Covid-19’s Health Effects Are Concentrated On Older People. But The Economic Effects Are Hurting The Young And Poor

Covid-19’s Health Effects Are Concentrated On Older People. But The Economic Effects Are Hurting The Young And Poor.

by Edward Paul Lazearvia The Washington Post

Thursday, May 14, 2020

The pernicious health effects of covid-19 are concentrated among older people, but it is the young and especially low-income Americans who suffer the greatest harm from the country’s disease-mitigating shutdown policies. The bleak jobs data released last week, showing that more than 20 million Americans were thrown out of work in April, was just the most recent in a series of reports highlighting the enormous nationwide pain.

Strategies For Monetary Policy

by John H. Cochrane mentioning John B. Taylorvia The Grumpy Economist

Thursday, May 14, 2020

Strategies for Monetary Policy is a new book from the Hoover Press based on the conference by that name John Taylor and I ran last May. (John Taylor gets most of the credit.) This year’s conference is sadly postponed due to Covid-19. We’ll have lots to talk about May 2021.

Keeping Californians Away From The Shore Is No Day At The Beach For Their Governor

by Bill Whalenvia California on Your Mind

Thursday, May 14, 2020

To understand the California divide over how to cope with the COVID-19 threat—many a resident happy to hunker down for the duration, with others willing to defy law enforcement in order to return to a life more ordinary—it helps to know the saga of Melvin Carter.

The World Health Organization Is Not Salvageable

by John Yoo, Robert J. Delahuntyvia Newsweek

Thursday, May 14, 2020

The coronavirus pandemic has revealed how the Chinese Communist Party (CCP) has corrupted the World Health Organization (WHO), under the leadership of Director General Tedros Adhanom Ghebreyesus. The WHO pursued politics over public health by helping Beijing spread disinformation about the outbreak and excluding Taiwan and its wealth of knowledge about the disease.


A Conservative Agenda For School Board Members

by Michael J. PetrilliChester E. Finn Jr.via Flypaper (Fordham Education Blog)

Wednesday, May 13, 2020

Let us start with a confession: As card-carrying members of the school-choice and testing-and-accountability wings of the education reform movement, we have at times been dismissive, even hostile, to local school board members. That’s because these elected officials, constrained as they may be by laws, regulations, and the leanings of those they employ, have often seemed willing to protect the status quo and resist changes intended to overhaul the jalopy we call American public schooling.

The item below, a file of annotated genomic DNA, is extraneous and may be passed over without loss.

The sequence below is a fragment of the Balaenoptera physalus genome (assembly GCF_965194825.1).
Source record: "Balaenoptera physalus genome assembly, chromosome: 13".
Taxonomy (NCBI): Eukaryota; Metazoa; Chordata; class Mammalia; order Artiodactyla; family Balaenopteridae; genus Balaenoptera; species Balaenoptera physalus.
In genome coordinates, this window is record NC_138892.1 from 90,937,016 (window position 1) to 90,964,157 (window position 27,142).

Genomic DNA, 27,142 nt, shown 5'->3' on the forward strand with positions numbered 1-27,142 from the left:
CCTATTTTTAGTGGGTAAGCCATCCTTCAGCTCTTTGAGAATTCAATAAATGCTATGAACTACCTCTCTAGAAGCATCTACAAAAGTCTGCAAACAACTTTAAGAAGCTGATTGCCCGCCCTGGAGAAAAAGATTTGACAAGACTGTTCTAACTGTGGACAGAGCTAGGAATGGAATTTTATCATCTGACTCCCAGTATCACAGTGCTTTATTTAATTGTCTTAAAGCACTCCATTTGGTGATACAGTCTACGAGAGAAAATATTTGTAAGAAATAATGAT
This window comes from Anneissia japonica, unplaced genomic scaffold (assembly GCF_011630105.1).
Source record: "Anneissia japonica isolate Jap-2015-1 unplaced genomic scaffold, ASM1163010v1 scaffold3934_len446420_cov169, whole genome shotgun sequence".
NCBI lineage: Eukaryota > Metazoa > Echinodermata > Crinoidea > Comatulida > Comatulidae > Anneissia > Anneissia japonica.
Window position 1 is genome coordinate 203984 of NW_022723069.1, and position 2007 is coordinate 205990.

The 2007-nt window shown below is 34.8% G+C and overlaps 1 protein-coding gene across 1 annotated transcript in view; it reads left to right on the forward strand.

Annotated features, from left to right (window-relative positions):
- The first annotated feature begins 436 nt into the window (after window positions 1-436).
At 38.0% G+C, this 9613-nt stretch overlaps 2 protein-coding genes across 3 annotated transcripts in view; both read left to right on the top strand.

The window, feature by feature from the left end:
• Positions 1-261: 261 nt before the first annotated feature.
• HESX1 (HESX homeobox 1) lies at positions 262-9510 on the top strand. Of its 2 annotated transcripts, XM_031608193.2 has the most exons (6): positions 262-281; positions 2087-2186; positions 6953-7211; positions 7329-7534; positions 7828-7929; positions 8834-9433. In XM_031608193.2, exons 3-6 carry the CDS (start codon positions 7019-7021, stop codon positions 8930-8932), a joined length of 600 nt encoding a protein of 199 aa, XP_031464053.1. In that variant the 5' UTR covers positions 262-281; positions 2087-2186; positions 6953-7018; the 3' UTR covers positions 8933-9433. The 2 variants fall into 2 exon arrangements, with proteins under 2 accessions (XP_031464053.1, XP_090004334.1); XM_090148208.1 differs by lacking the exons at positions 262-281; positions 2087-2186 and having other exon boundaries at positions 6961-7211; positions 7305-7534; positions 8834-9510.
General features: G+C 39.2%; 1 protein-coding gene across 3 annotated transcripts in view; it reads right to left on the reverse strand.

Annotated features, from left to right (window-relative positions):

Stanford Prof. Michael McConnell On “Who Is A ‘Minister’?”

featuring Michael McConnellvia Reason

Wednesday, May 13, 2020

Can the Supreme Court draw the line?

Geography: The Unloved Stepchild Of American Education

by Chester E. Finn Jr.via Flypaper (Fordham Education Blog)

Wednesday, May 13, 2020

Many urgent challenges await the National Assessment of Educational Progress (NAEP) and its governing board (NAGB) in the coming months, including whether the scheduled biennial testing of reading and math in grades four and eight is feasible during the 2020–21 school year. Present law requires that this happen, but what if schools aren’t open or if health precautions mean the assessors must don PPE to enter classrooms where spotty attendance also distorts the student sample?

Half-Time High School May Be Just What Students Need

by Michael J. Petrillivia Bloomberg

Saturday, May 9, 2020

For older students, the virus will change how the school day is structured. It’s about time.

Ordering Moments In History

by Peter R. Mansoorvia Military History in the News

Wednesday, May 13, 2020

At irregular and rare moments in history, something happens that fundamentally changes the economic, political, or societal order. These historical “ordering moments” are related to black swan events, seemingly unpredictable occurrences with extreme consequences. But all black swans are not created equal.

The Good That This Crisis Has Brought Out In People

by David R. Hendersonvia EconLog

Wednesday, May 13, 2020

I have long felt that we are being conditioned, by politicians and others who benefit by having ordinary pe

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